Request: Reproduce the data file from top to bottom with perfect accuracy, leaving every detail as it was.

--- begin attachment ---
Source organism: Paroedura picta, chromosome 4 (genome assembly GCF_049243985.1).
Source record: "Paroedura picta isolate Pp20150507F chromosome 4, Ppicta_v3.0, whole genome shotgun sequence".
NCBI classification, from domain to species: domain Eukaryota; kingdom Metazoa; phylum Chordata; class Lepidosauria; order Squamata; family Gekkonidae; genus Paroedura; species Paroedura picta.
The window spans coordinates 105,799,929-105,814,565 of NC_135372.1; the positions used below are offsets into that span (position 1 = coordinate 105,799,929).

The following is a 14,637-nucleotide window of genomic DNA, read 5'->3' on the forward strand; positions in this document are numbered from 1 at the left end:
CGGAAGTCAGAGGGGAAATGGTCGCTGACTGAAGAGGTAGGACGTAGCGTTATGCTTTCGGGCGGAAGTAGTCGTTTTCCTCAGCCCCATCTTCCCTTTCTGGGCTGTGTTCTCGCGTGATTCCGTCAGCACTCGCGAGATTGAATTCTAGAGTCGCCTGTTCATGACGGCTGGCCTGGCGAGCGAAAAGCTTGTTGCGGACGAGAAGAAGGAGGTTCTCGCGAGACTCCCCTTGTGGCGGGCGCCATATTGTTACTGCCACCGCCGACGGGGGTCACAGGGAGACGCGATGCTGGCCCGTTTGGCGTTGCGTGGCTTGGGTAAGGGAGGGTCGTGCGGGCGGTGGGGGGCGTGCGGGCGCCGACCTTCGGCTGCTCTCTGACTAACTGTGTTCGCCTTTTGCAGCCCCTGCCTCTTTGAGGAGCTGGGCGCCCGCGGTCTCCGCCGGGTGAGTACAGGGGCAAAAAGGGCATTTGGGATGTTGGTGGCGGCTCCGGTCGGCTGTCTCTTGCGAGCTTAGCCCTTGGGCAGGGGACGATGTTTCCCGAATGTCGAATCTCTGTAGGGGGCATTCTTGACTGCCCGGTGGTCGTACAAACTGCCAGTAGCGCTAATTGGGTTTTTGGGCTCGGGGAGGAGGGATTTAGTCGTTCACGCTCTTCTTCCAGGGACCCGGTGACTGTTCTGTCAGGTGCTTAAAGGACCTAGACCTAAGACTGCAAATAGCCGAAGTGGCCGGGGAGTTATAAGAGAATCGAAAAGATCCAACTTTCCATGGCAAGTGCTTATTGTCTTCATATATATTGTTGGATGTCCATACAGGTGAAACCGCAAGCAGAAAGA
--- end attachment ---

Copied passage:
Source organism: Paroedura picta, chromosome 4 (genome assembly GCF_049243985.1).
Source record: "Paroedura picta isolate Pp20150507F chromosome 4, Ppicta_v3.0, whole genome shotgun sequence".
NCBI classification, from domain to species: domain Eukaryota; kingdom Metazoa; phylum Chordata; class Lepidosauria; order Squamata; family Gekkonidae; genus Paroedura; species Paroedura picta.
The window spans coordinates 105,799,929-105,814,565 of NC_135372.1; the positions used below are offsets into that span (position 1 = coordinate 105,799,929).

The following is a 14,637-nucleotide window of genomic DNA, read 5'->3' on the forward strand; positions in this document are numbered from 1 at the left end:
CGGAAGTCAGAGGGGAAATGGTCGCTGACTGAAGAGGTAGGACGTAGCGTTATGCTTTCGGGCGGAAGTAGTCGTTTTCCTCAGCCCCATCTTCCCTTTCTGGGCTGTGTTCTCGCGTGATTCCGTCAGCACTCGCGAGATTGAATTCTAGAGTCGCCTGTTCATGACGGCTGGCCTGGCGAGCGAAAAGCTTGTTGCGGACGAGAAGAAGGAGGTTCTCGCGAGACTCCCCTTGTGGCGGGCGCCATATTGTTACTGCCACCGCCGACGGGGGTCACAGGGAGACGCGATGCTGGCCCGTTTGGCGTTGCGTGGCTTGGGTAAGGGAGGGTCGTGCGGGCGGTGGGGGGCGTGCGGGCGCCGACCTTCGGCTGCTCTCTGACTAACTGTGTTCGCCTTTTGCAGCCCCTGCCTCTTTGAGGAGCTGGGCGCCCGCGGTCTCCGCCGGGTGAGTACAGGGGCAAAAAGGGCATTTGGGATGTTGGTGGCGGCTCCGGTCGGCTGTCTCTTGCGAGCTTAGCCCTTGGGCAGGGGACGATGTTTCCCGAATGTCGAATCTCTGTAGGGGGCATTCTTGACTGCCCGGTGGTCGTACAAACTGCCAGTAGCGCTAATTGGGTTTTTGGGCTCGGGGAGGAGGGATTTAGTCGTTCACGCTCTTCTTCCAGGGACCCGGTGACTGTTCTGTCAGGTGCTTAAAGGACCTAGACCTAAGACTGCAAATAGCCGAAGTGGCCGGGGAGTTATAAGAGAATCGAAAAGATCCAACTTTCCATGGCAAGTGCTTATTGTCTTCATATATATTGTTGGATGTCCATACAGGTGAAACCGCAAGCAGAAAGA